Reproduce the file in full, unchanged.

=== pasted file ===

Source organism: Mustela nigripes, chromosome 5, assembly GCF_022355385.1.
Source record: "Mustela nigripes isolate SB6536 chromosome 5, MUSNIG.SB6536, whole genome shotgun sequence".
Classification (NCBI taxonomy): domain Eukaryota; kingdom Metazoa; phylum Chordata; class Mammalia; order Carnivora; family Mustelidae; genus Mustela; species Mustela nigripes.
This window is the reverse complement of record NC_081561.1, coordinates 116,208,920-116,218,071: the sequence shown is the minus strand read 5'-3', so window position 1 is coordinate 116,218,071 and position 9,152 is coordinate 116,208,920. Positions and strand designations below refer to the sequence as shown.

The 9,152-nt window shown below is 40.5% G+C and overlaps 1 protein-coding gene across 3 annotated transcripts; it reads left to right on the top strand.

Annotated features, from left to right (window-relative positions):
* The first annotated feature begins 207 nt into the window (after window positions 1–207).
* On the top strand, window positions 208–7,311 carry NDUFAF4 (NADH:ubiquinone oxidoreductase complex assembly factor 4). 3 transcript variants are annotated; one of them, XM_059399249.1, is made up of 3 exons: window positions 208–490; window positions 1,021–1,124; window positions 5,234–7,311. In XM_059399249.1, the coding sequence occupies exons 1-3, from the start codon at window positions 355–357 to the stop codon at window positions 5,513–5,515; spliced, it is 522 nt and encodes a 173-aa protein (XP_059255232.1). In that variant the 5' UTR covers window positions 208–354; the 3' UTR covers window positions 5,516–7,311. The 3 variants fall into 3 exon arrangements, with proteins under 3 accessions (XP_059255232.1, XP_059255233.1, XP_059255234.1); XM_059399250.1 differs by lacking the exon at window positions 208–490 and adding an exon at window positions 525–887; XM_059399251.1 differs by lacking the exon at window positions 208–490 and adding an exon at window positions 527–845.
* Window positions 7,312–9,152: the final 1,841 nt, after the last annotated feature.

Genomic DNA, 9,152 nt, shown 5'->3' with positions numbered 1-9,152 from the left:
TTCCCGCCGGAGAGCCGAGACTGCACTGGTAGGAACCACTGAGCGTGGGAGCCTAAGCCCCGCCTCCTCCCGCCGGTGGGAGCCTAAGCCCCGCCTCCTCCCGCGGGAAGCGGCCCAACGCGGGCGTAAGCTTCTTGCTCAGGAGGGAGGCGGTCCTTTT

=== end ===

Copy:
Source organism: Mustela nigripes, chromosome 5, assembly GCF_022355385.1.
Source record: "Mustela nigripes isolate SB6536 chromosome 5, MUSNIG.SB6536, whole genome shotgun sequence".
Classification (NCBI taxonomy): domain Eukaryota; kingdom Metazoa; phylum Chordata; class Mammalia; order Carnivora; family Mustelidae; genus Mustela; species Mustela nigripes.
This window is the reverse complement of record NC_081561.1, coordinates 116,208,920-116,218,071: the sequence shown is the minus strand read 5'-3', so window position 1 is coordinate 116,218,071 and position 9,152 is coordinate 116,208,920. Positions and strand designations below refer to the sequence as shown.

The 9,152-nt window shown below is 40.5% G+C and overlaps 1 protein-coding gene across 3 annotated transcripts; it reads left to right on the top strand.

Annotated features, from left to right (window-relative positions):
* The first annotated feature begins 207 nt into the window (after window positions 1–207).
* On the top strand, window positions 208–7,311 carry NDUFAF4 (NADH:ubiquinone oxidoreductase complex assembly factor 4). 3 transcript variants are annotated; one of them, XM_059399249.1, is made up of 3 exons: window positions 208–490; window positions 1,021–1,124; window positions 5,234–7,311. In XM_059399249.1, the coding sequence occupies exons 1-3, from the start codon at window positions 355–357 to the stop codon at window positions 5,513–5,515; spliced, it is 522 nt and encodes a 173-aa protein (XP_059255232.1). In that variant the 5' UTR covers window positions 208–354; the 3' UTR covers window positions 5,516–7,311. The 3 variants fall into 3 exon arrangements, with proteins under 3 accessions (XP_059255232.1, XP_059255233.1, XP_059255234.1); XM_059399250.1 differs by lacking the exon at window positions 208–490 and adding an exon at window positions 525–887; XM_059399251.1 differs by lacking the exon at window positions 208–490 and adding an exon at window positions 527–845.
* Window positions 7,312–9,152: the final 1,841 nt, after the last annotated feature.

Genomic DNA, 9,152 nt, shown 5'->3' with positions numbered 1-9,152 from the left:
TTCCCGCCGGAGAGCCGAGACTGCACTGGTAGGAACCACTGAGCGTGGGAGCCTAAGCCCCGCCTCCTCCCGCCGGTGGGAGCCTAAGCCCCGCCTCCTCCCGCGGGAAGCGGCCCAACGCGGGCGTAAGCTTCTTGCTCAGGAGGGAGGCGGTCCTTTT